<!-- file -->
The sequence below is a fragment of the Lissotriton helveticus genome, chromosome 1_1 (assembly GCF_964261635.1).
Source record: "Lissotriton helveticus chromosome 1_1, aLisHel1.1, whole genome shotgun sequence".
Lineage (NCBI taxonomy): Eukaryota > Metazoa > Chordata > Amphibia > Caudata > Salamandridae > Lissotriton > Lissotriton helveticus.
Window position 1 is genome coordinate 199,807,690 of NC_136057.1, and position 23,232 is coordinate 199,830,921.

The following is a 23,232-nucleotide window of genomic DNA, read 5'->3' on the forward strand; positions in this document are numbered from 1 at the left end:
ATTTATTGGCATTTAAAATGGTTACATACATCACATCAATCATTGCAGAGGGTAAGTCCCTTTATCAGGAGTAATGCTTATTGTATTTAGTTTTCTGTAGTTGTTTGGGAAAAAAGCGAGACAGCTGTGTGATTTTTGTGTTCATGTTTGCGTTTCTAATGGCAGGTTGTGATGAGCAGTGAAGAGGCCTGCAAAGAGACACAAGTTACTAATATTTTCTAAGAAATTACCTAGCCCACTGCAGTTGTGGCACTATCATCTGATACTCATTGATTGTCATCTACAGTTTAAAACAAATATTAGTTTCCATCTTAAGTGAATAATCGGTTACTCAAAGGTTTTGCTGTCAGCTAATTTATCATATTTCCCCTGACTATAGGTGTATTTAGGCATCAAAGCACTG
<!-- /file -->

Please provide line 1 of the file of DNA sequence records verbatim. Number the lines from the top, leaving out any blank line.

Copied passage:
The sequence below is a fragment of the Lissotriton helveticus genome, chromosome 1_1 (assembly GCF_964261635.1).